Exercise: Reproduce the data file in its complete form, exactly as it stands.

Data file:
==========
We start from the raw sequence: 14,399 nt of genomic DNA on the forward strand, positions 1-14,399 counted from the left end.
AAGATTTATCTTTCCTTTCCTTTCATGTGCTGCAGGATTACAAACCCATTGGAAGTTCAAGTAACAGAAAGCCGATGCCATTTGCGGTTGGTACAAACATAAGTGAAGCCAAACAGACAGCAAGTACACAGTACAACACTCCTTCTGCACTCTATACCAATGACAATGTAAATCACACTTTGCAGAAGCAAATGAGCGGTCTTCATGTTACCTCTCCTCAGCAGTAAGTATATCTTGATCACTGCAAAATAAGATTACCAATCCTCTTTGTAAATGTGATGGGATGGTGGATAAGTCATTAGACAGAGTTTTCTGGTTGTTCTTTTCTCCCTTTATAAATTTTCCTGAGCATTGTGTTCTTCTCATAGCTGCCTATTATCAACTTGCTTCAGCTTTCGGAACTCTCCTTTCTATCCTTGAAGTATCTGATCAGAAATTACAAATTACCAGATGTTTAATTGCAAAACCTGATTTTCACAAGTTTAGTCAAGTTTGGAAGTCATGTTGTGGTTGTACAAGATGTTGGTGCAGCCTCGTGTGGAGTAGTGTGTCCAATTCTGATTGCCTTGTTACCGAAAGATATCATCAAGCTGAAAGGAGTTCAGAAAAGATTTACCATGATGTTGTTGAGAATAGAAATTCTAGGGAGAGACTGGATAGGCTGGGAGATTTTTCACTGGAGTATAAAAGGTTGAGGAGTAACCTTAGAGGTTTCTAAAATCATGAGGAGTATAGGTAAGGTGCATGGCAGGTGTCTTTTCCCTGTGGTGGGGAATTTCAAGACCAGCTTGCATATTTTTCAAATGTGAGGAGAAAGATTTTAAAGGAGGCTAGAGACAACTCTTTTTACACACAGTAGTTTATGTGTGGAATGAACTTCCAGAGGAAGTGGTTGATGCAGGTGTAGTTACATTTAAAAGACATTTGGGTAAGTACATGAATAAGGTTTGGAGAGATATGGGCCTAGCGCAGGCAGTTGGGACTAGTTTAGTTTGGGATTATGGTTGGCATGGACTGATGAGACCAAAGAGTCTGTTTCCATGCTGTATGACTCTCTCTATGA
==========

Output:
We start from the raw sequence: 14,399 nt of genomic DNA on the forward strand, positions 1-14,399 counted from the left end.
AAGATTTATCTTTCCTTTCCTTTCATGTGCTGCAGGATTACAAACCCATTGGAAGTTCAAGTAACAGAAAGCCGATGCCATTTGCGGTTGGTACAAACATAAGTGAAGCCAAACAGACAGCAAGTACACAGTACAACACTCCTTCTGCACTCTATACCAATGACAATGTAAATCACACTTTGCAGAAGCAAATGAGCGGTCTTCATGTTACCTCTCCTCAGCAGTAAGTATATCTTGATCACTGCAAAATAAGATTACCAATCCTCTTTGTAAATGTGATGGGATGGTGGATAAGTCATTAGACAGAGTTTTCTGGTTGTTCTTTTCTCCCTTTATAAATTTTCCTGAGCATTGTGTTCTTCTCATAGCTGCCTATTATCAACTTGCTTCAGCTTTCGGAACTCTCCTTTCTATCCTTGAAGTATCTGATCAGAAATTACAAATTACCAGATGTTTAATTGCAAAACCTGATTTTCACAAGTTTAGTCAAGTTTGGAAGTCATGTTGTGGTTGTACAAGATGTTGGTGCAGCCTCGTGTGGAGTAGTGTGTCCAATTCTGATTGCCTTGTTACCGAAAGATATCATCAAGCTGAAAGGAGTTCAGAAAAGATTTACCATGATGTTGTTGAGAATAGAAATTCTAGGGAGAGACTGGATAGGCTGGGAGATTTTTCACTGGAGTATAAAAGGTTGAGGAGTAACCTTAGAGGTTTCTAAAATCATGAGGAGTATAGGTAAGGTGCATGGCAGGTGTCTTTTCCCTGTGGTGGGGAATTTCAAGACCAGCTTGCATATTTTTCAAATGTGAGGAGAAAGATTTTAAAGGAGGCTAGAGACAACTCTTTTTACACACAGTAGTTTATGTGTGGAATGAACTTCCAGAGGAAGTGGTTGATGCAGGTGTAGTTACATTTAAAAGACATTTGGGTAAGTACATGAATAAGGTTTGGAGAGATATGGGCCTAGCGCAGGCAGTTGGGACTAGTTTAGTTTGGGATTATGGTTGGCATGGACTGATGAGACCAAAGAGTCTGTTTCCATGCTGTATGACTCTCTCTATGA